Local governments are provided with a list of indicators to aid in their program design and evaluation, based on the Ministry of Home Affairs’ regulation on regional development planning. In practice, local government staff may not be trained or have access to resources to help them understand the differences between input, output, and outcome indicators. Often, output indicators are used to measure achievement of a final outcome—for instance, frequency of health campaigns may be used to measure improvement in child health. 

What are the right indicators to measure success? There is no single answer to this question. As an example, to measure improvement in child health, one may use infant mortality rate as an indicator. But one can also use other child health indicators such as nutrition outcomes, immunization completion rates, anemia prevalence, diarrhea incidence, and health service usage. The most appropriate indicator(s) will depend on local context, data accessibility, and outcome goals, among other factors.

In addition to strengthening understanding of the theory of change to clarify the distinction between output and outcome indicators, what can be improved is the capacity of evaluators to assess an indicator's validity and reliability. Validity refers to how well the indicator maps to the outcome (whether we are measuring the right thing), and reliability refers to how precise the measure is (whether the measurement is “noisy”). Capacity building on this aspect can draw from J-PAL’s extensive resources on measurement. However we realize challenges may also arise from the limited resources available for data collection.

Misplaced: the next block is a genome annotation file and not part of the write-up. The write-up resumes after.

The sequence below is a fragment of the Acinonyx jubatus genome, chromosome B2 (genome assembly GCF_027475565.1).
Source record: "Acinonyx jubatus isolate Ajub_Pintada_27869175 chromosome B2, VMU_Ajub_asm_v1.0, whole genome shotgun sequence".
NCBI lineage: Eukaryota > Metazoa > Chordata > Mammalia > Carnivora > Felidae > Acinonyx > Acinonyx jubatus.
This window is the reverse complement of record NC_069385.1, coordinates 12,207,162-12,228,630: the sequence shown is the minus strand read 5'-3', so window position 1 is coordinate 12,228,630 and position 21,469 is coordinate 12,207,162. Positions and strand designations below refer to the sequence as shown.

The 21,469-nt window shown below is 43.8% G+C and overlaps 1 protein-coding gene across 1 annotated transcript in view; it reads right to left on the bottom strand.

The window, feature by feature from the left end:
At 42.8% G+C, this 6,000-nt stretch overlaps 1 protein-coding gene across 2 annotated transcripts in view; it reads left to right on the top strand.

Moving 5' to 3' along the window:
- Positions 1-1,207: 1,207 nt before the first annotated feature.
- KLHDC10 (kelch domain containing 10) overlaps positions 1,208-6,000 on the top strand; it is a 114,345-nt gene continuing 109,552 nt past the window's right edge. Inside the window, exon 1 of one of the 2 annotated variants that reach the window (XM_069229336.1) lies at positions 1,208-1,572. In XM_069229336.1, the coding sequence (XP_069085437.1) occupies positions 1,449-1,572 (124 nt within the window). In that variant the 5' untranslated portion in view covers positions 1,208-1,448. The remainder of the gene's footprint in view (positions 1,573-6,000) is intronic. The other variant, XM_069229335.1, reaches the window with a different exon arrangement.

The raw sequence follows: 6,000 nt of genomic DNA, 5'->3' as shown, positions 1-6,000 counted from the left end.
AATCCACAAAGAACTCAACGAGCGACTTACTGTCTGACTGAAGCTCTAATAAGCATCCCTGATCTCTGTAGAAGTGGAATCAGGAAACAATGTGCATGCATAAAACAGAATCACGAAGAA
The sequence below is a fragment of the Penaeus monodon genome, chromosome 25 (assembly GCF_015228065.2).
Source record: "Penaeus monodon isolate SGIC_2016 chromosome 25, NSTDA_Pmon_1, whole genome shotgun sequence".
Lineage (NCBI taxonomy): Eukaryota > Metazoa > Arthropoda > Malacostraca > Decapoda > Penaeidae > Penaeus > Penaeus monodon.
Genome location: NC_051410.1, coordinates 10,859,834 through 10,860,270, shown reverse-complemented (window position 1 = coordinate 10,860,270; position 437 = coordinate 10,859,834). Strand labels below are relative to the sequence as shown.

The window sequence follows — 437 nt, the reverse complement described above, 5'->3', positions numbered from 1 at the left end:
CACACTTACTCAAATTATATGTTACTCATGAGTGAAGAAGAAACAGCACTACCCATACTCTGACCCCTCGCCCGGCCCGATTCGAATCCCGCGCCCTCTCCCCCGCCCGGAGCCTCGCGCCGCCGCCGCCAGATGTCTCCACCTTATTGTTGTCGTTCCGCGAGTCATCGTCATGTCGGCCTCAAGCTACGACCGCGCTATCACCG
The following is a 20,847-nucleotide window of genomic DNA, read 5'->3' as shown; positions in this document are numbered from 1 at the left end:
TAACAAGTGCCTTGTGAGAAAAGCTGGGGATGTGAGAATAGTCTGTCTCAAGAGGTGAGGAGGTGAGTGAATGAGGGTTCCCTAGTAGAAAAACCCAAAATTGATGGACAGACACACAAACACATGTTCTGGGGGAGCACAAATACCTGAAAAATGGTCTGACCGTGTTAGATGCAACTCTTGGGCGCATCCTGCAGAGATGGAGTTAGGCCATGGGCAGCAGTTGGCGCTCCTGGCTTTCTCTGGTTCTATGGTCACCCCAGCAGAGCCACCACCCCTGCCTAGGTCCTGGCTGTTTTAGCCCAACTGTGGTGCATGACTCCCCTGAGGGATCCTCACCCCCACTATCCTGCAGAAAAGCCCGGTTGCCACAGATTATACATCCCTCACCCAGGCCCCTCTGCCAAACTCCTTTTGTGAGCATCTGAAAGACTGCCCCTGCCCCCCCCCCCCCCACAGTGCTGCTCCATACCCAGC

Improving collection and management of administrative data

Whether or not M&E provides useful information for decision-making depends on the quality and relevance of the data being used. Data collection is one of the most costly and time-consuming aspects of conducting impact evaluations. Hence, local governments often have limited capacity to collect primary data specifically for the purpose of program evaluation, resulting in poor estimation of a program’s impact and poor budget projection. 

With these time and budget constraints, turning to administrative data can be a practical option. When properly collected and managed, administrative data can expedite and reduce the cost of a rigorous evaluation by reducing the need for surveys. To this end, local governments have access to an “e-monev” system, a digital platform for storing administrative data meant to ease data management and promote its use for M&E. However, this data management system is yet to be optimally used, due to the limited capacity and awareness of local government staff to periodically input data.

This presents an opportunity for J-PAL SEA to support government agencies with technical assistance on collection and management of admin data. We have extensive experience in supporting evaluations that use admin data in various ways, such as measuring outcomes, monitoring program implementation, and determining program beneficiaries. These case studies are described in more detail in the IDEA handbook, published by J-PAL’s Innovations in Data and Experiments for Action Initiative (IDEA).

Since 2013, J-PAL Southeast Asia has conducted more than 35 training courses, reaching more than 750 academics, government officials, program managers, and NGO staff from across Indonesia. In our next phase of capacity building efforts, we aim to provide more technical support for government agencies and support institutions that are key to the strengthening of Indonesia’s M&E ecosystem. Learn more about impact evaluations in Southeast Asia